Musicians and politicians both know a thing or two about partnerships and getting noticed. Some that marketing professionals can certainly learn from.
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Marketing professionals can learn a lot from rappers and politicians.
While you usually can’t imitate their exact tactics, you can get inspiration about ideas that might work in your own space.
Here are a few marketing lessons you can learn from rappers and politicians.
1. Picking Fights Gets You Noticed
Have you noticed that a guy named Donald Trump has been in the news lately?
It’s not just because he’s running for president. He plays the media like a grand piano.
One way he keeps his name in the spotlight is by picking fights. Whether or not you agree with him, there’s no doubt that he gets a lot of press by picking fights with his political opponents and people in the media.
What can you learn from that?
Attack ads get you noticed and controversy gets you noticed.
2. Saying Something Controversial Gets Higher Ratings
You want to generate buzz? Create some controversy.
Kanye West recently did that when he released a song with lyrics that referenced his 2009 spat with Taylor Swift. You might remember that moment at the MTV Video Music Awards when West stole the mic from Swift’s hand and essentially said she didn’t deserve to win the award she’d just won.
West eventually apologized to Swift and everything was good. For a while, anyway.
Earlier this year, West released a song called “Famous.” In it, he describes Swift in ways that aren’t appropriate for a polite audience.
West claims he needed to produce that song to overcome writer’s block.
That might be the case. What’s indisputably the case, though, is that West generated a lot of press with his lyrics about Swift.
That kind of coverage keeps his name in circulation. It’s how he promotes his brand.
It’s one of the reasons he’s so famous.
3. Endorsing Each Other Goes A Long Way
Politicians still crave endorsements. They want former opponents, talk radio hosts, celebrities, and newspaper editorial boards to endorse them.
Why? Because endorsements matter.
In fact, politicians usually make a big deal out of endorsements. They’ll often clear out a part of their busy schedule and hold a special press conference just to announce a recent endorsement. They’ll give the endorsing party time to speak at that event.
What kind of endorsements is your brand receiving? Do you have social proof on your website? Do you have a large following with plenty of engagements on social media?
If your sales are lackluster, maybe it’s from a lack of endorsements.
It’s also worth noting that politicians usually crave endorsements from high-profile individuals. Those are the kinds of endorsements that you should seek as well.
Who are the main influencers in your industry? If you can get them to endorse you on your website, it will go a long way.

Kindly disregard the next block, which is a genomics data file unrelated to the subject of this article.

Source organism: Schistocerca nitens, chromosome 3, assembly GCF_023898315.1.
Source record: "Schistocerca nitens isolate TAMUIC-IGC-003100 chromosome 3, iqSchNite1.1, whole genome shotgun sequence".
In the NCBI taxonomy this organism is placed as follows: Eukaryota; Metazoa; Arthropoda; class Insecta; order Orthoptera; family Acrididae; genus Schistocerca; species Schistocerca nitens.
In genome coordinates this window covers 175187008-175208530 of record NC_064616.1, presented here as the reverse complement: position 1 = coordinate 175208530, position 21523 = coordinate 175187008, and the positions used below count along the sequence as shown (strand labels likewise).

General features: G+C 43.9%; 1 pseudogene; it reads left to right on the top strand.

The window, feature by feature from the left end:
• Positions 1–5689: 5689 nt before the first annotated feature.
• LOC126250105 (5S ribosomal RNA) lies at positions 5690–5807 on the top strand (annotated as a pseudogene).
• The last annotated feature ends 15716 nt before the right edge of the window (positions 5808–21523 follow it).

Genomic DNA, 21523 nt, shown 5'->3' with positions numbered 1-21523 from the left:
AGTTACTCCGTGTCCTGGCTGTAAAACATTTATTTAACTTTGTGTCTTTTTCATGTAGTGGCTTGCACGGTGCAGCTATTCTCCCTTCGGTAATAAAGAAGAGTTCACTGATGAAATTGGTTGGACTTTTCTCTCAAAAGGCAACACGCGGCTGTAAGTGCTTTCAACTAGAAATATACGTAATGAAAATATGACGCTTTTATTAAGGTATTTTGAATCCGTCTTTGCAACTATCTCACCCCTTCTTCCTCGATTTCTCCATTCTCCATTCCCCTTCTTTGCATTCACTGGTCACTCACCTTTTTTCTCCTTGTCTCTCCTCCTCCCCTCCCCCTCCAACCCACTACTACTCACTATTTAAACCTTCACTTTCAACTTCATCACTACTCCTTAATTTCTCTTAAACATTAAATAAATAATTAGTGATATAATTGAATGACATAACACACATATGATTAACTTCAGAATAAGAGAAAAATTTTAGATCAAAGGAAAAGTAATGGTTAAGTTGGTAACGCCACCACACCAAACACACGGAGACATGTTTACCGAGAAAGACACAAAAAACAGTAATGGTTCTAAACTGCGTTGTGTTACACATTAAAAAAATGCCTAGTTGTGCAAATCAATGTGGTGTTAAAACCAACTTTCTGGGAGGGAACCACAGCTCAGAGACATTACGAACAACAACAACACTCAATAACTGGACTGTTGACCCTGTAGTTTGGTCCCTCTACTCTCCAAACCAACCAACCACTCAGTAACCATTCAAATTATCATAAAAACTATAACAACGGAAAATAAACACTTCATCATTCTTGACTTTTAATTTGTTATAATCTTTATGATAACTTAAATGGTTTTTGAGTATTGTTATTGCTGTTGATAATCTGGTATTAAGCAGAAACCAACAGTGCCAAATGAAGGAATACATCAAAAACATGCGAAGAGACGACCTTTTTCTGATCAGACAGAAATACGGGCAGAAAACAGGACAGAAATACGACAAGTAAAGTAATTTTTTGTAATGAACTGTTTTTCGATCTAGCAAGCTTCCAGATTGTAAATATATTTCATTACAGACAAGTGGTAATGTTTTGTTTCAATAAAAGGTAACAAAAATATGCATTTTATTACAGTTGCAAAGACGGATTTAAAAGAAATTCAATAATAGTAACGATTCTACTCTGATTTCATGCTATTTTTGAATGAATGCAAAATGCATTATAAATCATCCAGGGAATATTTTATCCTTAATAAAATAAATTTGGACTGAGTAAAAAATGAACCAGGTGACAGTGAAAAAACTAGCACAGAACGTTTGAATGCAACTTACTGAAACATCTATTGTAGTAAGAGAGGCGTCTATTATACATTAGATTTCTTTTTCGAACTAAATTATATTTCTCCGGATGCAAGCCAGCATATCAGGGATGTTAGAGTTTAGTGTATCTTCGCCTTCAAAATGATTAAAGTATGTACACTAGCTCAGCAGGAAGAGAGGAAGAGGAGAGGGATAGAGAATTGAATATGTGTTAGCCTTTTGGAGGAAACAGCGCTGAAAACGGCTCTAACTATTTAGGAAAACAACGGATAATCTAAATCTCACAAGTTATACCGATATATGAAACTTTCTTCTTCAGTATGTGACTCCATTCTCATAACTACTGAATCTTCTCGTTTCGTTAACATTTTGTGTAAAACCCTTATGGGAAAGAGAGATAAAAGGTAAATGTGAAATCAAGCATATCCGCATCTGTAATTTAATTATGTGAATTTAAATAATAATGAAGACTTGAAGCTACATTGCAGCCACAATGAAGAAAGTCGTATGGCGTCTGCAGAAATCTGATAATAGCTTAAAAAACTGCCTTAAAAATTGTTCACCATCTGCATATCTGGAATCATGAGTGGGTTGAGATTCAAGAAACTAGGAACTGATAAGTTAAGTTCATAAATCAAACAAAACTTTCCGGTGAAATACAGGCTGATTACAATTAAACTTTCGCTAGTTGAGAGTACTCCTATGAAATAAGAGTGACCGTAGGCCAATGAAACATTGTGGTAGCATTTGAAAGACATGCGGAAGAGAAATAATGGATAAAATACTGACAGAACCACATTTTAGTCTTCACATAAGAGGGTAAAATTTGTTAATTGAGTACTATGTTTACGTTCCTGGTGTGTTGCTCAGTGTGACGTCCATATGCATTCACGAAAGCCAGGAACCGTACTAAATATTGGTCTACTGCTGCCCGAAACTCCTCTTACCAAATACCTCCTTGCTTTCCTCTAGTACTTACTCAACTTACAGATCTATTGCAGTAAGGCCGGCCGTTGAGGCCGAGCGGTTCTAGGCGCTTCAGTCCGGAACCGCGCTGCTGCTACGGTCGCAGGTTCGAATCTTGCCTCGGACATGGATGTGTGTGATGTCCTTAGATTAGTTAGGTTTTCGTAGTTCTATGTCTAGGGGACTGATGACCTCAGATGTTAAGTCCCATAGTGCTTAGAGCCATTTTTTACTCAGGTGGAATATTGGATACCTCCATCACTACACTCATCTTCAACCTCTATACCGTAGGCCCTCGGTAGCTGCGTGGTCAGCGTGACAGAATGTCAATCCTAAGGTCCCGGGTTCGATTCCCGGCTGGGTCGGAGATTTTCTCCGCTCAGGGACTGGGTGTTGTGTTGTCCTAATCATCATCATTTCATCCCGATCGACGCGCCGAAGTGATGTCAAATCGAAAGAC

4. Appearing On Each Other’s Albums Brings Twice The Audience
“Right Above It” is the title song to the first season of Ballers, an HBO comedy. It’s a catchy hip-hop piece that has the unfortunate side-effect of getting stuck in one’s head.
It’s also sung by two people: Lil Wayne and Drake.
They don’t sing at the same time. Drake does the introductory lyrics while Lil Wayne sings most of the song.
It works, though.
Even more than that, it follows a pattern. It’s often the case that rappers will ask each other to make an “appearance” on one or more songs to increase the marketability of their music.
That also works. “Right Above It” was certified double-platinum.
Here’s the takeaway: attract non-competitive big names in your domain to be a part of your marketing efforts. You can offer to return the favor or, if you’re tight on cash and not-yet-famous, you can offer freebies from your products or services.
Keep in mind that if you’re not in a position to align yourself with big names, you can usually find small business owners who might be up for some cross-promotion. Usually, recent startups are a good place to begin.
Think guest blogs, webinars, events, promoting each other on email and social media, etc. When you align with others, you get double the audience.
For example, right now I am working with another industry expert on a co-branded infographic. We will both be promoting it, so it will have twice the reach.
5. Use Soundbites In Marketing
“Make America Great Again.”
“Change We Can Believe In.”
Those are all slogans used by politicians and their followers. They appeal to people because they say a lot in just a few words.
That’s a good way to reach people. The fact of the matter is that most Americans are too busy to dissect a huge policy statement or pore over position papers. People need to know what a candidate is all about in just a few words.
That’s why those pithy little slogans work so well. They make a grand statement that people can understand without much effort.
It’s also the case that political soundbites resonate with the struggles that many Americans are facing.
Brainstorm for a bit about a soundbite or two that you can use for marketing purposes. How would you summarize your product or service with a few words? Better yet, how can you communicate the benefits of your brand in a brief sentence?
Use This To Your Advantage
Marketing is everywhere, even in hip-hop music and politics. Pay attention to what rappers and politicians are doing to promote their brand and get some ideas about how you can improve your own marketing techniques.